Tagged: Proof

Can probability theory be used to model epistemology in mathematics?

Chater and Oaksford (2009) write:

“… logic, and indeed the whole of mathematics, concern determining what beliefs can consistently be held – a mathematical proof shows, given a set of axioms, some theorem must follow; i.e., that the axioms and the negation of the theorem are not consistent. But it seems rather unnatural to see the whole of mathematics as a special case of probability theory!”

First problem: mathematics is bigger than formal logic, as Gödel proved with his incompleteness (really incompletability) theorem. Mathematical proofs as constructed by real mathematicians are not formal. Philosophers debate endlessly what a proof is.

Leaving Gödel aside, yes, classical logic can be used to characterise relations between premises and a conclusion in mathematical proof (a model of epistemology in mathematics which probably isn’t terribly accurate). Even today in the post-Gödel world many researchers are working on formalising segments of mathematics, e.g., in the Isabelle and Coq proof assistants. A big example is the attempt to formalise a proof of Kepler’s conjecture.

So far so good for (non-probabilistic) logic as a model of epistemology.

Consider Fermat’s last conjecture. Before Wiles proved the conjecture, I bet many mathematicians were pretty sure, but not certain, that it held. Or consider the more general case of how mathematicians decide what conjectures to try to prove in the first place. They must use some cues to decide whether the probability of the conjecture is high before spending a lot of time embarking on a proof. Why not use probability to model epistemology in mathematics? I have no idea if such a probability logic of mathematical conjectures (quantifiers, useful structures, etc, plugged into probability) is feasible in practice.

I see no problem in viewing classical logic as a special case of probability theory without a conditional event, and suppositional logic with its “defective” truth-tabled conditional as a special case of probability with the conditional event. A strong reason for this belief is that (as far as I understand) there are proofs of these relationships between logic and probability (or perhaps better phraseology is certain versus uncertain logic).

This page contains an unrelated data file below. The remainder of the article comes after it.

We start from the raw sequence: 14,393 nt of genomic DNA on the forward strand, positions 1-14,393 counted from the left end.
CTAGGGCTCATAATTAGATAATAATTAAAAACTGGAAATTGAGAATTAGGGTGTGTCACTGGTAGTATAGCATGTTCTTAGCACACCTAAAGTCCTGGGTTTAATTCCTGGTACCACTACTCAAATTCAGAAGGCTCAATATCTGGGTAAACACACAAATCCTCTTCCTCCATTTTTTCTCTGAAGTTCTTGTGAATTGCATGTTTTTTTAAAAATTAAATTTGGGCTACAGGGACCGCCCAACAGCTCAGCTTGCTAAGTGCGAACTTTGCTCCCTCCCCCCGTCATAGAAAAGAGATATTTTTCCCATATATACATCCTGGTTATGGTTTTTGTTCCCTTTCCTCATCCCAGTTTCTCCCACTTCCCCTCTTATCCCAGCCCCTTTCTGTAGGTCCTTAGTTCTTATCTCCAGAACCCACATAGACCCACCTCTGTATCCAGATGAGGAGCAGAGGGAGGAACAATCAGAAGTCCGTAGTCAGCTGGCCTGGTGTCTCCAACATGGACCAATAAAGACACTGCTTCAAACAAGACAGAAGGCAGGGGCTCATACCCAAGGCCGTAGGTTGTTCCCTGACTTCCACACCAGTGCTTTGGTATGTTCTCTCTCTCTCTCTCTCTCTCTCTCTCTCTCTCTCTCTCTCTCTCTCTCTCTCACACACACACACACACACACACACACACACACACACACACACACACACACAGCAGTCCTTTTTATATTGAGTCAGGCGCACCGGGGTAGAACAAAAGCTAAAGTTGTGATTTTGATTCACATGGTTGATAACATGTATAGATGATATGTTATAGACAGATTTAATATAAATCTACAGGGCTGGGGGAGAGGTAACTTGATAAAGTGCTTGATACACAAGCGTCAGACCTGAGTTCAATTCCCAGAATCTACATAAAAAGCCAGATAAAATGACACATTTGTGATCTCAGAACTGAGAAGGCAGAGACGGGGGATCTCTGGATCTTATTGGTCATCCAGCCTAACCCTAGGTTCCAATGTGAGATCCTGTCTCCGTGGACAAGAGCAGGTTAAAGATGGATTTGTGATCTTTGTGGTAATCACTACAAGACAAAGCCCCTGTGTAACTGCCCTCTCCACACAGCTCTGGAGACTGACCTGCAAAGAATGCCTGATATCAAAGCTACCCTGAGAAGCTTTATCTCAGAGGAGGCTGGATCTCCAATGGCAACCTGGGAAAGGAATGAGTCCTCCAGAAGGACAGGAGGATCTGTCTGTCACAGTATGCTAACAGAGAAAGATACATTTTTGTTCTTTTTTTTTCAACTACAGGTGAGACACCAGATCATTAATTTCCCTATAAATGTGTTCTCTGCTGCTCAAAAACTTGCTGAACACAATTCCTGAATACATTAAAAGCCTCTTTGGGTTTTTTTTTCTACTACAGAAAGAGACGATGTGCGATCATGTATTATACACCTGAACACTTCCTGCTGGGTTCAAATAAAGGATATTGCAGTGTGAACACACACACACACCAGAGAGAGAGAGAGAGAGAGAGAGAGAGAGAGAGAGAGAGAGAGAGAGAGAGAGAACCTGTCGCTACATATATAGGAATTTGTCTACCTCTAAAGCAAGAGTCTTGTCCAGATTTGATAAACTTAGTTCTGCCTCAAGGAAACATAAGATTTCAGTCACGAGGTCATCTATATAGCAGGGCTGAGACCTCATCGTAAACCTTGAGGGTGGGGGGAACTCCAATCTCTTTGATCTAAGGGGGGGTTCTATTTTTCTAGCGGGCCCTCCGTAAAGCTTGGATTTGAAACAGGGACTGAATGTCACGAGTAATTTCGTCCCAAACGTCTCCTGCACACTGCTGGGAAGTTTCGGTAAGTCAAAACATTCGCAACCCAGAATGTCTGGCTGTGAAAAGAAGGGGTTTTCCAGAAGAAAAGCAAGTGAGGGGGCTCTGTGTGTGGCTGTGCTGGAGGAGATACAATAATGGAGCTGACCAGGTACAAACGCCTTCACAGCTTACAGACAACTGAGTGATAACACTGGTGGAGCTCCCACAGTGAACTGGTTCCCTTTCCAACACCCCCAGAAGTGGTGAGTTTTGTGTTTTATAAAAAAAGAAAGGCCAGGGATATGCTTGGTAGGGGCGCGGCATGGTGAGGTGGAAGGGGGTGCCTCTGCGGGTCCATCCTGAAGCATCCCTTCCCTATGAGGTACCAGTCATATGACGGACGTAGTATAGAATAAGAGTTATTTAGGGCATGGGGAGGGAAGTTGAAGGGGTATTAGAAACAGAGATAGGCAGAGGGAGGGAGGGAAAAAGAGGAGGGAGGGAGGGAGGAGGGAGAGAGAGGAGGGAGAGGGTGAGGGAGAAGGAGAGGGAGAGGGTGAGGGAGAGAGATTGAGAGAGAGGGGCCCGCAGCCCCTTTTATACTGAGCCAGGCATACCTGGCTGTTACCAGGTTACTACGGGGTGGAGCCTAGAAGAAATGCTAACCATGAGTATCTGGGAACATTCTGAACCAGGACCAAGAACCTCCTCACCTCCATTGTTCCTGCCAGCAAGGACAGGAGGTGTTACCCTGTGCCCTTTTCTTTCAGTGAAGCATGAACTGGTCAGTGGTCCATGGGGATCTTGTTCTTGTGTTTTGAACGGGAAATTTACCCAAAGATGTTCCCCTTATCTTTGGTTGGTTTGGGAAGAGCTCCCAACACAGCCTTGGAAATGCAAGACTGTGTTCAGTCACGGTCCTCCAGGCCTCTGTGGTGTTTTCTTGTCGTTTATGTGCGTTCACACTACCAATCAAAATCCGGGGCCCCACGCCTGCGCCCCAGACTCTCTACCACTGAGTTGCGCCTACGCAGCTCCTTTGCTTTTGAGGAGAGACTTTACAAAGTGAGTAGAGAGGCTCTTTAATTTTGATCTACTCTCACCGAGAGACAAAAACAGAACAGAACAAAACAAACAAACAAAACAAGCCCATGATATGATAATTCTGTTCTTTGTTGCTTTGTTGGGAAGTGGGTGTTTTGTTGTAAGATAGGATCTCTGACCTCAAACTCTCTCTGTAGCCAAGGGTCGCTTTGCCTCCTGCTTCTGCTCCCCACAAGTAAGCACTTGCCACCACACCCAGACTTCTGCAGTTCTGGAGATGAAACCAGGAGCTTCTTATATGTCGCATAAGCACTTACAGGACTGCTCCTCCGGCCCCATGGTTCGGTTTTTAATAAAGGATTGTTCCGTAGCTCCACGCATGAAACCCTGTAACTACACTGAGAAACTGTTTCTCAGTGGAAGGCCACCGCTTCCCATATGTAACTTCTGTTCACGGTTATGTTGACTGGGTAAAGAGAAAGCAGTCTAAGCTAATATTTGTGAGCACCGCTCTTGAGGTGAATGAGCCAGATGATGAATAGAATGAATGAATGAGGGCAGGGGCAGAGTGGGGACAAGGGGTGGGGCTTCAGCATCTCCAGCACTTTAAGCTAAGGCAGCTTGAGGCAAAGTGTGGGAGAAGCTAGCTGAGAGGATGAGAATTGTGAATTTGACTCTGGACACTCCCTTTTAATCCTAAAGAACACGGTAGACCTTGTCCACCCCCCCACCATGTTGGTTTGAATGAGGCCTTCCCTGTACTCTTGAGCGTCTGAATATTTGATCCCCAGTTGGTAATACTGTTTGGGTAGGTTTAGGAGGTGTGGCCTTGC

Complication: the following is a deductive relationship:

P(B1|A1) = p_1,
P(B2|A2) = p_2,

P(Bn-1|An-1) = p_n-1
———————-
P(Bn|An) = p_n

Another complication: the logic used in the mathematical vernacular looks like a bit like informal classical logic, even when used at the meta-level to reason about non-classical logics.

Reference

Chater, N., & Oaksford, M. (2009). Local and global inferential relations: Response to Over (2009). Thinking and Reasoning, 15, 439–446.

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Disproof of a conjecture by Setzer (2008)

Conjecture: If your password is not correct, you will be redirected to a non-existing page (Setzer 2008).

Disproof. Formalise as \forall x : P.~\neg C(x) \rightarrow R(x). We want to prove (\forall x : P.~\neg C(x) \rightarrow R(x)) \rightarrow \bot, where P is the type of passwords, C(x) is true iff x is the correct password and R(x) means we are redirected to a void by x.

Suppose \forall x : P.~\neg C(x) \rightarrow R(x). \neg C(\mbox{`../../..'}) holds, where \mbox{`../../..'} : P, thus we must have R(\mbox{`../../..'}). However by the true constructive meaning of R, namely typing the password into the form and observing the result—redirection to http://www.cs.swan.ac.uk/~csetzer/index.html—we can conclude \neg R(\mbox{`../../..'}), which may be written R(\mbox{`../../..'}) \rightarrow \bot. From R(\mbox{`../../..'}) and R(\mbox{`../../..'}) \rightarrow \bot we get \bot by arrow-elimination, thus we can discharge our assumption. QED.